18 hour bus to Kalaw, 3 day trek to Inle

Trip Start Nov 06, 2006
Trip End Jun 15, 2007

Loading Map
Map your own trip!
Map Options
Show trip route
Hide lines

Flag of Myanmar  ,
Monday, January 29, 2007

From Yangon, a hellish 18-hour bus ride takes us north to Kalaw. The bus breaks down eight times during the journey, and at one point I look out the windeow to watch the on-board mechanic dump buckets full of water onto the engine. We're seated in the emergency exit row. The emergency door, which is jammed shut, has big gaps around its entire perimeter and frigid air poors in until Todd stuffs a plastic bag and wads of tissue into all the holes. My seat won't recline, and it's an overnight bus, so it's a long, long ride and we arrive in Kalaw with bloodshot eyes and sore necks. From what we've heard, this is a fairly typical Myanmar bus ride. We'll see.

Kalaw is a pleasant hillside town. We check out the market and visit Shwe Oo Min Cave, which is packed with Buddhas, each one signed with the name and country of the person who donated the sculpture. Many of the Buddhas have a flashy, Las Vegas-style multi-colored light display behindthe head to represent the radiating qualities of the Buddha.

In the morning, we begin a 3-day trek from Kalaw to Inle Lake with our guide and three others - David (USA), Nick (England), and Batiste (Belgium). At Nee Paya, they're working on a new building and we watch the craftsmen hammering silver and cutting and carving intricate wooden panels by hand. Our guide seems mostly disinterested and dispirited, but as we get further from town he begins to share with us his incredible frustration with the current government and his disgust over how the Burmese are treated. We come across a line of Pa-o villagers who are working to clear a field for planting, and the guide explains how these are forced laborers for the government. Without warning, a government official arrives at their village, tells every family to send one adult male, and assigns them a project and timeline. If they don't complete the project in the designated time, the village is fined, and in the meantime the wives and children have to assume all the work of maintaining the fields and food while the men are away.

In the afternoon, Batiste mentions a "gay friend" of his and our guide's eyes nearly pop out of his head. When I say that he must have had many gay clients over his more than ten years of guiding, his eyes get big again and he says "No, never! If I saw a gay person I would just run away!" I decide to let it be until the right opportunity arises.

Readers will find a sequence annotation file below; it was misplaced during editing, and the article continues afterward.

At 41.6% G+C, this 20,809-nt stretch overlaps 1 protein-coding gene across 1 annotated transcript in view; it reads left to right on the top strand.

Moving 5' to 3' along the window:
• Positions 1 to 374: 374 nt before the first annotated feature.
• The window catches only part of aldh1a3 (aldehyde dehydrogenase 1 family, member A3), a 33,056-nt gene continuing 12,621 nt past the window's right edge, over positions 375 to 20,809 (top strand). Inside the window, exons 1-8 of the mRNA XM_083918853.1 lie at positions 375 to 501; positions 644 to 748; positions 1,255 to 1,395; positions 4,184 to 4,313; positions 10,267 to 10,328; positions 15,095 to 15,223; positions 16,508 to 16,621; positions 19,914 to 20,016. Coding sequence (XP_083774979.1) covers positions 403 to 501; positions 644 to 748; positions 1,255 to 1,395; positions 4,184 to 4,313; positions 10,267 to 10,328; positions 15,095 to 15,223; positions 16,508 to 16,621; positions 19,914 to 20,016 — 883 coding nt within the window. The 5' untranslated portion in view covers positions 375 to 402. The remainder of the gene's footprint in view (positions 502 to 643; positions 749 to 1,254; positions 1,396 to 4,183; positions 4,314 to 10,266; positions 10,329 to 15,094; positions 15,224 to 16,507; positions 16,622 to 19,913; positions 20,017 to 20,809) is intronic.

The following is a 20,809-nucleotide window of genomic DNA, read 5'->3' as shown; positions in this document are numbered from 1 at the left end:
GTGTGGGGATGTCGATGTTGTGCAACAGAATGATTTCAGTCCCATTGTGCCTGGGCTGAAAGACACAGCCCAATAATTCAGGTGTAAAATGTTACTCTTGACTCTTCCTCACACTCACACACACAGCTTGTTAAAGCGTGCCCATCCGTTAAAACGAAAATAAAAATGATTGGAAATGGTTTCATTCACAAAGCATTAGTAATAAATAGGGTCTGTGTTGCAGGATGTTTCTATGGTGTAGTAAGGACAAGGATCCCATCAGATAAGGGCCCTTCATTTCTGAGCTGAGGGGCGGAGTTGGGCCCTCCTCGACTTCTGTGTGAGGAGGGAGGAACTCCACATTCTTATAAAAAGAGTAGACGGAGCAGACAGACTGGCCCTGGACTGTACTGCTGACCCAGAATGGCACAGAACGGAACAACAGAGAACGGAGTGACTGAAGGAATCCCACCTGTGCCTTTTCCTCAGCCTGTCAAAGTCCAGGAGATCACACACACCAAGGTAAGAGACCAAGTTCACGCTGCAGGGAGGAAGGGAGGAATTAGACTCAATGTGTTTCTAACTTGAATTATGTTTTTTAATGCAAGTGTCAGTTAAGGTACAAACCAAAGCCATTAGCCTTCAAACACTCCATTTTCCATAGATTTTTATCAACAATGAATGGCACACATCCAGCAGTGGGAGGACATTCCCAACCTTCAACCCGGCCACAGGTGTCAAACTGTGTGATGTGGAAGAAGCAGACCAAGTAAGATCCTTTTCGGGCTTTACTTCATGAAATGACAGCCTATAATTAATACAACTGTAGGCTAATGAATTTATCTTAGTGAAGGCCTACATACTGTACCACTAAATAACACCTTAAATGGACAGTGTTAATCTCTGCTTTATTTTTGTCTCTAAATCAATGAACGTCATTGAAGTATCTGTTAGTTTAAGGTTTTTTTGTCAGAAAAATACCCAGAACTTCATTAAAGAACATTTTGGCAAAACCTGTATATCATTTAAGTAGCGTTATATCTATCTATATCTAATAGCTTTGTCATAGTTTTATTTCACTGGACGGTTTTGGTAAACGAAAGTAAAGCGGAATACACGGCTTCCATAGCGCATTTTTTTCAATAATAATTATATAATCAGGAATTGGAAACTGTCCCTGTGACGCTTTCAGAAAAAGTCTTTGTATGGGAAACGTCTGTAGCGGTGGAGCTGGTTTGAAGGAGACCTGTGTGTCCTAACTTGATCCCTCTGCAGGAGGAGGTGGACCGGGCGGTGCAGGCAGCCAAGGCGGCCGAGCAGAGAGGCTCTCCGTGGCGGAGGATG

On the first night of our trek, we stay in the stilt home of a Pa-O family. Unfortunately, our guide doesn't introduce us to them so it's not much of a cultural experience. The 5 of us end up playing cards for the evening.

On the second evening, we stay at a wooden monastery, a huge teak building standing on stilts in a nice hillside setting overlooking the large valley spread out below. The sound and sight of the monks doing evening chants gives the place a peaceful mystique. We awake at 5 am the following morning to their enthusiastic chants. I'm amazed that they can function in the freezing cold air with their light cotton robes. After chants, the novices, some as young as 5 years old, immediately get to work calmly sweeping out the shrine room, cleaning the steps, and taking care of morning chores. I step outside into the dark to watch the starry night sky give way to dawn. A small fire on the front porch warms my toes as I take in the beauty of the sky, the beauty of this place, and the beauty of the steady, melodic chanting.

When we arrive at Inle Lake, a boat takes us past villages on stilts, floating gardens, and distant mountains dotted with white pagodas. After the group gathers their bags, I hand our final payment to the guide and say, "Congratulations! You made it through three whole days with two gay people in your group!" All of us burst out laughing, including the guide, and his bug-eyed look gives away his complete surprise. Hopefully he'll be a bit more mindful in the future, now that he sees we don't spit venom.

Our time at Inle Lake has been enjoyable - next stop Mandalay!
Report as Spam
  • Your comment has been posted. Click here or reload this page to see it below.

  • Please enter a comment.
  • Please provide your name.
  • Please avoid using symbols in your name.
  • This name is a bit long. Please shorten it, or avoid special characters.
  • Please enter your email address to receive notification
  • Please enter a valid email address

Use this image in your site

Copy and paste this html: